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Is Filipino food the worst…many say food in the Philippines is bland

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Back in 2008 when they found out that Anthony Bourdain was coming to Manila for the first time. There was a hum around the city, our culinary glitterati sent into a tailspin.


Where will he eat? Will he like the food? He definitely has to try lechon. Can you imagine Tony eating isaw? We can call him Tito Tony! Will he be too mean? Will he be mean enough?


It was something of an event, the arrival of the food world’s preeminent chef, the spotlight shone on what is arguably a forgotten food city, the prodigal child of Southeast Asia.


Historically speaking, we do not have to look too far down to understand exactly why the Western gaze and the Filipino consciousness are so deeply entwined.


However, one might conclude that all Philippine food is American: hamburgers, fried chicken, steak, sandwiches, ‘junk’ food, fast food.”


This explains the amount of online vitriol aimed by Filipino twitter users towards Cornell University political science instructor Tom Pepinsky when he “objectively” ranked Southeast Asia’s many cuisines in a tweet, placing Filipino food last.


Filipino food is the worst


This was followed up by Jakarta-based feminist activist Kate Walton’s bold refrain that “Filipino food is the worst.”


Both users are white foreigners who have travelled throughout the region. They are familiar with the food they speak of, but they are outsiders.


When asked to describe Filipino food, a local said, “For me, what defines Filipino food is the flavor: salty, sour, masarsa (saucy), strong in garlic and seasoning, unlike other Southeast Asian dishes that are more on herbs.”


“We name our food after the [cooking] process: ginataan (with coconut milk), inihaw (grilled)."


Many Filipinos consider adobo, the national dish of the Philippines. The perfect adobo lies in the delicate balance of soy sauce, vinegar, garlic, and spices (bay leaves and fresh ground peppercorns).




A lot of the dishes you can find in Filipino cuisine can be high in calories with a poor balance of macronutrients as lots of the calories come from fats and sugar.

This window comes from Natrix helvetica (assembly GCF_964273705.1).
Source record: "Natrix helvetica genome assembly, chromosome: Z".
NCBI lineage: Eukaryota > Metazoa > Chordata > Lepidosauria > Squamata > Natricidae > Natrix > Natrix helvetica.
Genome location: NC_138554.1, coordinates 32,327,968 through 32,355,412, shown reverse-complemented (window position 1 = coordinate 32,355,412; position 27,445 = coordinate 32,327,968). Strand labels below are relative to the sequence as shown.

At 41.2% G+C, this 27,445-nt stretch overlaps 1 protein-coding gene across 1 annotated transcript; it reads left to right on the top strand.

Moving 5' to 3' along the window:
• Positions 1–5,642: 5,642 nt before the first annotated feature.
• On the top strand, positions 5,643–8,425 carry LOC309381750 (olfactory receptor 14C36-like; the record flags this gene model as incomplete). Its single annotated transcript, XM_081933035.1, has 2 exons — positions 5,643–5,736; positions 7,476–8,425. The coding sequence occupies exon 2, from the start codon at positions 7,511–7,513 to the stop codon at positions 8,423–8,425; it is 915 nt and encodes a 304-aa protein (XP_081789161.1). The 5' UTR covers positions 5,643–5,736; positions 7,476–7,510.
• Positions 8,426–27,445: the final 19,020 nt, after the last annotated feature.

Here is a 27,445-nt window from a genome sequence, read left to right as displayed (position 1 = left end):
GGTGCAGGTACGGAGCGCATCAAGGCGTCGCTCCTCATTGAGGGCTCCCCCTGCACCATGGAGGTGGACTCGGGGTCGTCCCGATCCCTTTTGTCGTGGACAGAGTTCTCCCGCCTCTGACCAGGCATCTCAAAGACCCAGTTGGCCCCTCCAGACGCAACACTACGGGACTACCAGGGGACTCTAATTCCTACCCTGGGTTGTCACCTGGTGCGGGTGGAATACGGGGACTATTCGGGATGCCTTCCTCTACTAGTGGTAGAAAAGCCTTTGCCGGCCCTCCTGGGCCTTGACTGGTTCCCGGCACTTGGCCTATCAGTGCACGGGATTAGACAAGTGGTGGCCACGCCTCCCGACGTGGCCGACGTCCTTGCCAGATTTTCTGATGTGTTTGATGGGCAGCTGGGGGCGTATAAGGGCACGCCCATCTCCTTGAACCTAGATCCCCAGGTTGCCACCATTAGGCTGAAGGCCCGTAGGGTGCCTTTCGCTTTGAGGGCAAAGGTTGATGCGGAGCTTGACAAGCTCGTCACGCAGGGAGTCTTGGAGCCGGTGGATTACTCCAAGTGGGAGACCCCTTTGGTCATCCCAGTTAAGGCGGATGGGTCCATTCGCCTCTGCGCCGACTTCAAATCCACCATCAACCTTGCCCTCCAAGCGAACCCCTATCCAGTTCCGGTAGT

Since a lot of Filipino food contains fatty meats and highly caloric sauces, it is difficult to find dishes that are ideal for losing weight.




When compared to other Southeast Asian cuisines, Filipino food — with its lack of spice, use of unorthodox ingredients such as offal, and focus on sourness and linamnam — may be deemed by these outsiders as not “exotic” enough to be worth their interest, as being both too alien and too “bland.”


But it is key to remember that while Western staples like fried chicken and spaghetti dominate here, they are, in their DNA — coated thick in banana ketchup and shreds of cheddar cheese — still very much our own and, more importantly, not anyone else’s.


Strangely enough, in a twist of fate, Bourdain — chosen one, the rarest of tourists unlike all others, a perpetual foreigner who was always aware of his white privilege, and a genuine lover of all things deeply delicious wherever they are from — might have put into words exactly what few outsiders could only dream of understanding about Filipino food.


During one of his final visits to Manila, eating at — of all places — Jollibee, he called the almost cloyingly sweet spaghetti “deranged, yet strangely alluring.”


And in that moment, he captured the spirit of what makes Filipino food so glorious.


OK so the Philippines is not going to be remembered like France as a culinary experience, but what do you think of the food served up at the restaurants there?


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